SMITH, Joshua (1732-1819), of Erlestoke Park, nr. Devizes, Wilts.
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Family and Education
b. 1732, 1st s. of John Smith, merchant, of Lambeth, Surr. by Mary, da. of Griffin Ransome of Lambeth. m. Aug. 1766, Sarah, da. of Nathaniel Gilbert, judge and member of legislative council of Antigua, 4da. suc. fa. 1787.
Dir. E.I. Co. 1771-3.
Smith’s father, a native of ‘Camno’ (sic) in Scotland, settled in London as a merchant. Smith became a timber merchant in partnership with one Drummond at Lambeth, and a shipowner. He invested in East India Company stock. He made his first bid to get into Parliament at Penryn in 1784 as a supporter of Pitt’s administration. He found a seat on his doorstep in 1788 and retained it unopposed for 30 years. In 1791 he made a gift of £500 to Devizes for its improvement and in 1803 another of £1,000, but it was not all plain sailing. In October 1801 Edward Loveden reported of him that ‘Joshua Smith was looking out for a new seat—whether he is now on better terms than he was some time back at Devizes I know not’.1 He benefited from the security of his colleague Henry Addington.
Smith was not an active Member. He may not have spoken in the House: it is difficult to say whether any of the speeches attributed merely to ‘Mr Smith’ were his. He was listed among opponents of repeal of the Test Act in Scotland in 1791. He voted for Pitt’s assessed taxes, 4 Jan. 1798. He was clearly well disposed to Addington’s ministry: the vote attributed to him in favour of Pitt’s naval motion of 15 Mar. 1804 is very questionable. On Pitt’s return to power he was listed among Addington’s following. On 11 June 1804 he joined the minority against Pitt’s additional force bill.2 He was in the same camp in July 1805, though there is no proof of activity. He supported the Grenville ministry’s repeal of the Additional Force Act, 30 Apr. 1806, but was listed ‘doubtful’ on the abolition of the slave trade and apparently opposed them on the Hampshire petition, 13 Feb. 1807. On 23 Mar. 1807 he took two week’s leave of absence.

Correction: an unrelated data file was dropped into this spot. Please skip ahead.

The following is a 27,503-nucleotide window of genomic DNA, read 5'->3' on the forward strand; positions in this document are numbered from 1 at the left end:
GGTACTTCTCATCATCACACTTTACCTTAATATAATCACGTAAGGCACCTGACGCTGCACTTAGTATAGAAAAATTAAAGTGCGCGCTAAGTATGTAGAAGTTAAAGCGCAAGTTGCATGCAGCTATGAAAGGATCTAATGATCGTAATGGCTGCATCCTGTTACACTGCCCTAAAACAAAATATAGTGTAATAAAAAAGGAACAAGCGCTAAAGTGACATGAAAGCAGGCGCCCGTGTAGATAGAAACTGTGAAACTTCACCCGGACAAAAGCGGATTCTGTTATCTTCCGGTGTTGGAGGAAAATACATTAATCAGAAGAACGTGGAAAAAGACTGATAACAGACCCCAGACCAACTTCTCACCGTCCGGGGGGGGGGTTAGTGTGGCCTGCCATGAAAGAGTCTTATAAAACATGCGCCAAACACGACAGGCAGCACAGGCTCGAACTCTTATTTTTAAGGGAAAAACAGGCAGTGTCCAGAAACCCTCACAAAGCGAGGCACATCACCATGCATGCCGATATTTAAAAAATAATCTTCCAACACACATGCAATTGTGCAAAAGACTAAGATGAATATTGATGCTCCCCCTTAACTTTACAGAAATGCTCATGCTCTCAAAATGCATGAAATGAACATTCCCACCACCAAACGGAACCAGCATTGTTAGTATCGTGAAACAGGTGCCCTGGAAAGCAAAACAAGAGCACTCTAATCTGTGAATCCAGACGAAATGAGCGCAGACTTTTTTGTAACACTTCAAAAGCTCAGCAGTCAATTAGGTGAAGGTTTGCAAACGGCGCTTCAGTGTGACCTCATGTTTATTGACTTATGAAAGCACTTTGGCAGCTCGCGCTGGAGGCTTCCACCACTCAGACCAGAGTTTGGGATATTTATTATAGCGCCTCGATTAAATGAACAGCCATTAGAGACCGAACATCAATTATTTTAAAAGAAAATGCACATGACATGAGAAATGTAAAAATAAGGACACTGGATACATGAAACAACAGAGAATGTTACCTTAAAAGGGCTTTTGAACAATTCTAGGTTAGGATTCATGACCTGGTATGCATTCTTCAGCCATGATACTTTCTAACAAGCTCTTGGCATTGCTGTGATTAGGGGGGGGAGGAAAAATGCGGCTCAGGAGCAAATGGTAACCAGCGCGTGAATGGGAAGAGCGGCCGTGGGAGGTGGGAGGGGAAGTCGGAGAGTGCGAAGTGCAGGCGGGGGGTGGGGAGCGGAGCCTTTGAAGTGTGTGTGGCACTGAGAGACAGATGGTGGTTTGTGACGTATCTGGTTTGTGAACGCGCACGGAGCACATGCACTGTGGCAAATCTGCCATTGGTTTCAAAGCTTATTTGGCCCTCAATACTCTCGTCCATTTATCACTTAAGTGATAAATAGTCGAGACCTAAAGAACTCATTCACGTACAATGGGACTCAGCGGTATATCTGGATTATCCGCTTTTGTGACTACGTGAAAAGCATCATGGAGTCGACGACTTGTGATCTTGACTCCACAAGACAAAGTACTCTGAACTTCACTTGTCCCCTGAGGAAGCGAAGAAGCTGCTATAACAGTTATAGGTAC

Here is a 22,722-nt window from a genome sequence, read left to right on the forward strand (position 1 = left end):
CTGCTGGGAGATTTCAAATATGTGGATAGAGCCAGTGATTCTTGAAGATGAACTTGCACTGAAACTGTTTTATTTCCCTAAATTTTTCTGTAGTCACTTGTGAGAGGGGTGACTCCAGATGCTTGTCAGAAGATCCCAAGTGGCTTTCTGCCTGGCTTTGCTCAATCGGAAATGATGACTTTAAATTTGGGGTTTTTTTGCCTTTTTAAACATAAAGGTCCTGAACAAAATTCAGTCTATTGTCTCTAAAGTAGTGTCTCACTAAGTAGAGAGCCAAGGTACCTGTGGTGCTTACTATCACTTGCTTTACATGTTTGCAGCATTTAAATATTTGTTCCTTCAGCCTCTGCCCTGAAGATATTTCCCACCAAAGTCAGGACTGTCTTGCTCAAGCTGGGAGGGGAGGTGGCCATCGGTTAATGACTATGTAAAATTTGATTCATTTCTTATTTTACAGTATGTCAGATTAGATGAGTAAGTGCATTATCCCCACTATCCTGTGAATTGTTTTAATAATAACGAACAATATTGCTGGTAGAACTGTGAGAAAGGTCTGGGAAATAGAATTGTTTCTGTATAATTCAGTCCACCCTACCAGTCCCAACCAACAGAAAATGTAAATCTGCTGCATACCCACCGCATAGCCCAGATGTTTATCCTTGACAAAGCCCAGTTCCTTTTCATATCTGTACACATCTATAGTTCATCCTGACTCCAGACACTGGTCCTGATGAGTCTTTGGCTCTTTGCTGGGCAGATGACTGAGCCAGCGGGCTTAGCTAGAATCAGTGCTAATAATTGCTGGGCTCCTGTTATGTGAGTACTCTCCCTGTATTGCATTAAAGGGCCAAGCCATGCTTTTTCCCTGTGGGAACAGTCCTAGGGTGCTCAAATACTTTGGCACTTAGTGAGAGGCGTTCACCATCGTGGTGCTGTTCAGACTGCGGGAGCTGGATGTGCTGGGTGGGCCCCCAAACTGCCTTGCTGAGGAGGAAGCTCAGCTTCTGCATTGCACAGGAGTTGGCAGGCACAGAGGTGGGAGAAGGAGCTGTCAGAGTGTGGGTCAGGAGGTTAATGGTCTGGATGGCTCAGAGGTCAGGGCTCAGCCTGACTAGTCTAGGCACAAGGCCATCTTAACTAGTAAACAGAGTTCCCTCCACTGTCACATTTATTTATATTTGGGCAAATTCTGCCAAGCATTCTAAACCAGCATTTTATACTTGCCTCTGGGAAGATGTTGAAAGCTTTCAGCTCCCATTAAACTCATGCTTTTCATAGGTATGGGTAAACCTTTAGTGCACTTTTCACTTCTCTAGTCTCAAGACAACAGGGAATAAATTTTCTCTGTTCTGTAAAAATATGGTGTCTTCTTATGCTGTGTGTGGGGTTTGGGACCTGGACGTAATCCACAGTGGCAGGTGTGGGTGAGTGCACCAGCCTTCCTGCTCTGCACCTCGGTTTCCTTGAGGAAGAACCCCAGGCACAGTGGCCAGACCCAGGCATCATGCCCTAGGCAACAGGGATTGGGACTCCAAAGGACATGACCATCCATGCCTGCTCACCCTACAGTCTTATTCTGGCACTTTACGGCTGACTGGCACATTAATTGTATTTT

Smith was listed ‘against the Opposition’ (under the name of Joseph Smith) by the Whigs in 1810 when he rallied to ministers on the Scheldt question, 5 and 30 Mar. He also joined them on the Regency question, 1 Jan. 1811, and on McMahon’s sinecure, 24 Feb. 1812. He paired in favour of the orders in council, 3 Mar. 1812, and may well have voted in the government minority against Stuart Wortley’s motion, 21 May. He was listed a Treasury supporter after the election of 1812. It appears that he voted for consideration of Catholic relief on 2 Mar. 1813 but, after falling ill, paired against the relief bill on 24 May. No further vote of his is certain and he took leaves of absence for illness in 1816 and 1817. His retirement in 1818, aged 86, came as no surprise. He died 20 Mar. 1819. Two of his brothers became baronets. His daughters married Lord Compton*, William Chute* and Charles Smith*. Erlestoke Park was purchased by George Watson Taylor*.